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It seems like everywhere we turn there's a tax for something. We get taxed on our income, pay taxes on our purchases, and even pay taxes for part-time helpers. Read below to learn more about the “nanny tax” and how it may impact you for household employees.....
Although it is often called the “nanny tax”, this tax does not only apply to parents of children for whom a babysitter is hired. According to the IRS, the “nanny tax” applies to anybody who pays $2,000 or more in a calendar year (amount as of 2017) to any one household employee. Household employees include housekeepers, nannies, gardeners, pet sitters, senior care aides, drivers, tutors, etc...anybody who fits the description of an employee versus an independent contractor.
The main key in determining if you're required to pay the “nanny tax” is whether you've hired an employee, or an independent contractor.
Employee vs. Independent Contractor
Workers are generally considered employees if they meet specific job descriptions and duties. It doesn't matter what tasks the employee does, if they're part-time or full-time, or how you found them. If they meet the $2,000 figure and you control what work they do...and provide instructions on when to do it...you're they're employer.
For example, if you have a gardener who brings all his own equipment, comes at his own timing, and owns his own business - he's not your employee; he's an independent contractor. You're off the hook! But if this same person comes to your house at specific times you request, uses your tools and completes the job per your specifications, then you have a household employee.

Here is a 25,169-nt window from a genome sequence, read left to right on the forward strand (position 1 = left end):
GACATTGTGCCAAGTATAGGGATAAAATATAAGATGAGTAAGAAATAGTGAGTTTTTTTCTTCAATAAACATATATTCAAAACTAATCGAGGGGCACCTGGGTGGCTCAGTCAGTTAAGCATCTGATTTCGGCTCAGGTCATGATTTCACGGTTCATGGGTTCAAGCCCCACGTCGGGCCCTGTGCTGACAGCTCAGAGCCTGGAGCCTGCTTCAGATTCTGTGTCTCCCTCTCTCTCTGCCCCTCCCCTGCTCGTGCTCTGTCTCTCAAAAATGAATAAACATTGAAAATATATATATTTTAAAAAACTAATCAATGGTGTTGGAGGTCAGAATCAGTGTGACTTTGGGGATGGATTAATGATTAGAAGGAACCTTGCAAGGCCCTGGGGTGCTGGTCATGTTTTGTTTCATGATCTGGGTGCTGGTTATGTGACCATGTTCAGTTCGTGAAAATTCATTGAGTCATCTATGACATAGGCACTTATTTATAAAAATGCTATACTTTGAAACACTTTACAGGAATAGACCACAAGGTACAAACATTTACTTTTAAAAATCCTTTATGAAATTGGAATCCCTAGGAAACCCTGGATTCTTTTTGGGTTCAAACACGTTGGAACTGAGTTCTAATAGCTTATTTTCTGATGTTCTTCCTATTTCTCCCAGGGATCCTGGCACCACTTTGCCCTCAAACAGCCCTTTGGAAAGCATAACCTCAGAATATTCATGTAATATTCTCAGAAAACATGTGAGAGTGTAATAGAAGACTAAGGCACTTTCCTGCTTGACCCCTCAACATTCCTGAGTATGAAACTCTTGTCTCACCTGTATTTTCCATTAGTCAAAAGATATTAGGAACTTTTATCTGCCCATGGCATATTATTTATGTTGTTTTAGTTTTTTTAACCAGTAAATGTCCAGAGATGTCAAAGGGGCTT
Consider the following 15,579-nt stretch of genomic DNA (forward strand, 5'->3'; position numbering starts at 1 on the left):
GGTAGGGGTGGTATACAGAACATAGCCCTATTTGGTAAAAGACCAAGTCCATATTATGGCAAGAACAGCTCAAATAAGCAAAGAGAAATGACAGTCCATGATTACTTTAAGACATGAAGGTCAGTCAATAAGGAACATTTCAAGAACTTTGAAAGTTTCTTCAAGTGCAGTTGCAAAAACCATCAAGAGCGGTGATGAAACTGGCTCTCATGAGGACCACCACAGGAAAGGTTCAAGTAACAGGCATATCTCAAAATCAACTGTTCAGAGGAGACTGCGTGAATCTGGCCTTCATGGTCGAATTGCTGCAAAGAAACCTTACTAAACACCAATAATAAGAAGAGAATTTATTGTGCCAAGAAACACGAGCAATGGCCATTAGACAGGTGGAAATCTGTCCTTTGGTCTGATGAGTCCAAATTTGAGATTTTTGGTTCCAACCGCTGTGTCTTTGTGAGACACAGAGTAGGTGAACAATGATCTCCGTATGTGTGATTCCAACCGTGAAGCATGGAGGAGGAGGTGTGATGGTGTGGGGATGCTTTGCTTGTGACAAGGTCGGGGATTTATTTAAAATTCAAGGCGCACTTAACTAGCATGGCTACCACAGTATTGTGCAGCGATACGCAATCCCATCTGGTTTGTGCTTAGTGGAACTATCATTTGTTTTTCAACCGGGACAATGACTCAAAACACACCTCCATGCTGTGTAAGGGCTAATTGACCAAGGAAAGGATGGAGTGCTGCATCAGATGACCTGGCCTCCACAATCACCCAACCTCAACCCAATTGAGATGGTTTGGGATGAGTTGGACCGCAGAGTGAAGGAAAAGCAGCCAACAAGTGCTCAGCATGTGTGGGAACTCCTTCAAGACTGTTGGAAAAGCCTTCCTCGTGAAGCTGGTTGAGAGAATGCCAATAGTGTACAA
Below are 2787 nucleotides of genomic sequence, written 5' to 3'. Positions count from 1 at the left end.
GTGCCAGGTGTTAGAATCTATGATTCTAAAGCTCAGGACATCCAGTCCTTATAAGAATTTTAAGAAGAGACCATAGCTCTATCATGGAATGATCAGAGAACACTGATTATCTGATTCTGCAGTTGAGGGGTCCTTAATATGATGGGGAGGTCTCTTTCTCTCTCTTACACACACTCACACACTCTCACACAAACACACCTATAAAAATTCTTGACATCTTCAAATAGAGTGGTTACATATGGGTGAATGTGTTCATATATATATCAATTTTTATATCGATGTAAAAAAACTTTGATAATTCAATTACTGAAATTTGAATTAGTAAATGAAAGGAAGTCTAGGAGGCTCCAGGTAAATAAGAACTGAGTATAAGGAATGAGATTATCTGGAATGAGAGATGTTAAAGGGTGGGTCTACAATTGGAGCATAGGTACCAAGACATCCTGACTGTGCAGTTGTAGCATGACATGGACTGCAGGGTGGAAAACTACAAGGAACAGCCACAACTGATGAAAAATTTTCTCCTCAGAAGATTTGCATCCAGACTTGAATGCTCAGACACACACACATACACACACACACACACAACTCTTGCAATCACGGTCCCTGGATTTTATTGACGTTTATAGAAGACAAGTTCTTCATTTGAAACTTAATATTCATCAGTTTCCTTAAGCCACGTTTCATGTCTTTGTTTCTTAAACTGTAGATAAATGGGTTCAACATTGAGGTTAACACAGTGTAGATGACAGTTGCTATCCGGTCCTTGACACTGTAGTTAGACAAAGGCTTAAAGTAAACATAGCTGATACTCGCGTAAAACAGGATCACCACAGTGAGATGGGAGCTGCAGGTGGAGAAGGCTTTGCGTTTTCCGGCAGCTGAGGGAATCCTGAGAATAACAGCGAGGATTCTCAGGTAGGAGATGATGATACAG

More examples of Employees (only if pay exceeds the annual limit mentioned above):
More examples of Independent Contractors:
There are many examples of different types of people you may hire for different jobs. If you're unclear on whether these folks are employees or independent contractors, feel free to contact us. We’re here to help!
Anybody who fits the description of being a household employer is required to ensure employment taxes are paid. This means withholding for FICA (social security and Medicare).
Generally the employer pays 1/2 of the 6.2% social security and 1.45% Medicare tax, and the employee pays an equal 6.2% social security and 1.45% Medicare tax. So a total of 15.3% must be withheld.
For most people, this often brings upon the need for a payroll company to handle these withholdings, which means more expenses.
To pile on even more, federal and state unemployment insurance may be a requirement as well. So the costs can add up quickly.